Each of the behaviors that the Psalmist lists reflects an underlying understanding of God. The psalmist is specific about what we are to avoid and behaviors we are to follow because we worship God. However, the admission requirements are not performance criteria, they are liturgical reminders of God’s way. As one person put it, “if God expects us to do all these things to be with him, he’s going to be pretty lonely.”
If compliance is the test, we all fail. None of us are blameless. None of us always does what is right nor do we speak our true hearts. All of us have snide and unkind thoughts—and words. In the face of conflict, many of us stay silent. We do not take stands for Godliness and against wickedness. We are far more likely to take stands favoring or opposing our personal agenda—with little regard for what God expects. We rarely admit that our wealth is inexplicable and is often at the expense of others. We do not want to see the cost to our environment or the cost of ‘cheap’ labor. But in order to abide with God, we must hold ourselves accountable to God, we must live the life he would have us live.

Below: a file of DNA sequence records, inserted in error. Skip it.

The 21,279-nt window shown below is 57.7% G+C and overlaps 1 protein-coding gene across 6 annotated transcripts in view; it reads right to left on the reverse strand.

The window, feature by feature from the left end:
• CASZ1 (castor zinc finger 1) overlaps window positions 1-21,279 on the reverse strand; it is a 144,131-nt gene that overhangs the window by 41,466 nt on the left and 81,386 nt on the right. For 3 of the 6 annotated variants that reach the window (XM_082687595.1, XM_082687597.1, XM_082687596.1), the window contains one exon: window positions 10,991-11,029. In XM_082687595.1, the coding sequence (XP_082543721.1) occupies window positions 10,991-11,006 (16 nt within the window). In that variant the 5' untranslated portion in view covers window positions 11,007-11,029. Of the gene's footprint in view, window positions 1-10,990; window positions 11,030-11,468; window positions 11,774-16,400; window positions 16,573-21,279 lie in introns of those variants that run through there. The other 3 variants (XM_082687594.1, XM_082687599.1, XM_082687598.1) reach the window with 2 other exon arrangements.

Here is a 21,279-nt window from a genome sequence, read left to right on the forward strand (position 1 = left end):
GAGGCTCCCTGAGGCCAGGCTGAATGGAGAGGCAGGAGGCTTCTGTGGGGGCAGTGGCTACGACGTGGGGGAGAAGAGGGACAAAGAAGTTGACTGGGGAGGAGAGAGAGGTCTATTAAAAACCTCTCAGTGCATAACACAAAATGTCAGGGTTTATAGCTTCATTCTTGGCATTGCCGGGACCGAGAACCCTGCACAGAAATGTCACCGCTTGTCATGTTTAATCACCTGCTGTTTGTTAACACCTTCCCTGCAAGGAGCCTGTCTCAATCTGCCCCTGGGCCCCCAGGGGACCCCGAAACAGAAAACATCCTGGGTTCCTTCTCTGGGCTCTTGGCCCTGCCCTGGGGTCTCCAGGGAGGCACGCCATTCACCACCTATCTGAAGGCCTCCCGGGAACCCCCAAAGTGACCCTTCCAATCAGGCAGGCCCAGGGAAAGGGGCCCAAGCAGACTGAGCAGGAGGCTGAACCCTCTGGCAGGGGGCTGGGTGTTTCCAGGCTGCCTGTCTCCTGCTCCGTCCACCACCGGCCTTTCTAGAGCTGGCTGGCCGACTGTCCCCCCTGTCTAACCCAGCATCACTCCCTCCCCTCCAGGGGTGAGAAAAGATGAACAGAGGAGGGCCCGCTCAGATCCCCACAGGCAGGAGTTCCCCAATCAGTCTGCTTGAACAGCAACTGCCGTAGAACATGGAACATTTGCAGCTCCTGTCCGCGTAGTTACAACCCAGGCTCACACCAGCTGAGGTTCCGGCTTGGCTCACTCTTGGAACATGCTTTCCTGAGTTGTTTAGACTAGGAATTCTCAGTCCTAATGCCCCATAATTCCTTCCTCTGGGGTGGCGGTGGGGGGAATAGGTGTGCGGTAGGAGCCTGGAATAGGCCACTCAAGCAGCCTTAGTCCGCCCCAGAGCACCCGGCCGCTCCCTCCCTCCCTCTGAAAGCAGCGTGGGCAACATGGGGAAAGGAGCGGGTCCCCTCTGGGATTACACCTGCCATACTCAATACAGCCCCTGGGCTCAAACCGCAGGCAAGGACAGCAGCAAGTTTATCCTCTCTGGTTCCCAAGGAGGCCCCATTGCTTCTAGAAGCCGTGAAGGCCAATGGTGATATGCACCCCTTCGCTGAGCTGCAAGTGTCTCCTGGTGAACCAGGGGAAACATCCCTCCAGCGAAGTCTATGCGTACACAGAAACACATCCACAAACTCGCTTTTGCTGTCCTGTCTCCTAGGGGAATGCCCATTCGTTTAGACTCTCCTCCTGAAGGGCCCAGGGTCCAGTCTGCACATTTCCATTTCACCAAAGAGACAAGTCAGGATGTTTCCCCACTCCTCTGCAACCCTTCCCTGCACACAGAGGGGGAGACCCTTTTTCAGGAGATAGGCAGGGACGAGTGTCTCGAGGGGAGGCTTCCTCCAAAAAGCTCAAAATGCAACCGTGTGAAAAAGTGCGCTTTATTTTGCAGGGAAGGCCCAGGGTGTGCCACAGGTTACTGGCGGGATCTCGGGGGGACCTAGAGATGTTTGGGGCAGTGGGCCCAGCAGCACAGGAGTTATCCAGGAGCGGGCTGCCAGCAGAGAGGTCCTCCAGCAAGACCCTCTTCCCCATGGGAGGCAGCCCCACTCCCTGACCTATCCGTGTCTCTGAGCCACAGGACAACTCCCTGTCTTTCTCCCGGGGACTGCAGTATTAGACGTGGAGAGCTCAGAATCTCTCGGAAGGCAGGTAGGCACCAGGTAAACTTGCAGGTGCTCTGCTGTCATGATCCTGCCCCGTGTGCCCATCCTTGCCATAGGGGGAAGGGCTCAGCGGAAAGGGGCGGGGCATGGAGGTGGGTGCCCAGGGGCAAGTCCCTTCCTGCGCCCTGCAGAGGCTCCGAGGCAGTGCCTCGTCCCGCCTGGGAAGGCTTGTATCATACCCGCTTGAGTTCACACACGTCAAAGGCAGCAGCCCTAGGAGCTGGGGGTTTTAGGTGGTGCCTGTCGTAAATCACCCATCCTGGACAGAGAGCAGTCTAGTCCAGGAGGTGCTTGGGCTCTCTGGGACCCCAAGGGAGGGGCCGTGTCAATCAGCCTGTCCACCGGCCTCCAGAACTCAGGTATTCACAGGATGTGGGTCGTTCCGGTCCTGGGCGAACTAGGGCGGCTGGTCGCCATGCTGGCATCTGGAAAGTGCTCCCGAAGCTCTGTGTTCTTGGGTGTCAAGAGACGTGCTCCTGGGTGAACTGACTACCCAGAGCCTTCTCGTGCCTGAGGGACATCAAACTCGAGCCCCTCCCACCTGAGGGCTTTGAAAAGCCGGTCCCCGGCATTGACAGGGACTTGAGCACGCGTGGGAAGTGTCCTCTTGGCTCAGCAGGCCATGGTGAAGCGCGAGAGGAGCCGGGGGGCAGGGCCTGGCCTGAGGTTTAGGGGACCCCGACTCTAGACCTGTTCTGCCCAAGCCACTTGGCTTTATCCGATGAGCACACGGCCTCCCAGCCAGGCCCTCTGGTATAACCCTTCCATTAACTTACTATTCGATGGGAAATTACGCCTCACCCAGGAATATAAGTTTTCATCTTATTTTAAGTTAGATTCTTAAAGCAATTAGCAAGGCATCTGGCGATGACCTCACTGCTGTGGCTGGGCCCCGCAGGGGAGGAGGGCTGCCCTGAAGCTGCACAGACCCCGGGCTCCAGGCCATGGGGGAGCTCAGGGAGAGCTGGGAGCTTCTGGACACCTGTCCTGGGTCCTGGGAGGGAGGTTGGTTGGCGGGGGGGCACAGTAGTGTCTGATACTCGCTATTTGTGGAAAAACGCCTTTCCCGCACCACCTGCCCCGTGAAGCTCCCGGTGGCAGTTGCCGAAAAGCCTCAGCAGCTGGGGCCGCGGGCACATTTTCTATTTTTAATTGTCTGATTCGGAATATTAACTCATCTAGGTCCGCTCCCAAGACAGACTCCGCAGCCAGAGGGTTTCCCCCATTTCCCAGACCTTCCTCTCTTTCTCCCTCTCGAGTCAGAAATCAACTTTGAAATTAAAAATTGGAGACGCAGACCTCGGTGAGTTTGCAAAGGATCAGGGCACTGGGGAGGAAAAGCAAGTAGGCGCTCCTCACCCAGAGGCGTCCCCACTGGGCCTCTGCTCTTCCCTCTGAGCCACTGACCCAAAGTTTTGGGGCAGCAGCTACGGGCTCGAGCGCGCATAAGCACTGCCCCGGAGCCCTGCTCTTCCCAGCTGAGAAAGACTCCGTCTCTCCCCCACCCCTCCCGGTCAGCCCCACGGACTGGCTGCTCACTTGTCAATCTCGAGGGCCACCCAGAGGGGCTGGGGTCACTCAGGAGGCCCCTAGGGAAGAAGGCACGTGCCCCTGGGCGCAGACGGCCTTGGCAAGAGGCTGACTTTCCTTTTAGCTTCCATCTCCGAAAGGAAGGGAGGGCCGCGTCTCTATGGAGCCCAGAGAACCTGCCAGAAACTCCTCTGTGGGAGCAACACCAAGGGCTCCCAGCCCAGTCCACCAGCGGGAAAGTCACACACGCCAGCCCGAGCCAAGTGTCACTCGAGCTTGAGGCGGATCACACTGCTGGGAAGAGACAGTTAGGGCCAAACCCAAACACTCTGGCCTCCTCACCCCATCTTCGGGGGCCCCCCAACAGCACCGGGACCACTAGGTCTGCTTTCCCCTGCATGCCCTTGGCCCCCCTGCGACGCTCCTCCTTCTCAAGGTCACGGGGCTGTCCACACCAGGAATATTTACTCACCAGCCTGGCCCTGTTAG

Unfortunately we do not live in a time when the bible is central. In general our society is not biblically literate and all too often, even in our Sunday Schools, it is tempting to seek topical relevance without struggling with Scripture. But scripture is where we discover who God is and how he has been known.
It is difficult to wade through layers of history, confusing metaphors and differing world views to find the God who is eternal–much less find a way to communicate those beliefs. Worship is a foreign word, reserved for believers in the preposterous. Finding the words to speak Christian values to such people is a difficult task. What would you answer to a curious non-believer to the question, ‘Why do you go to church?’ It is a question we all need to answer. It is what makes us different. Many in our society are caring; many seek to serve. Those attributes are by no means limited to Christian people. But our understanding of our God sets the parameters for how we love and live.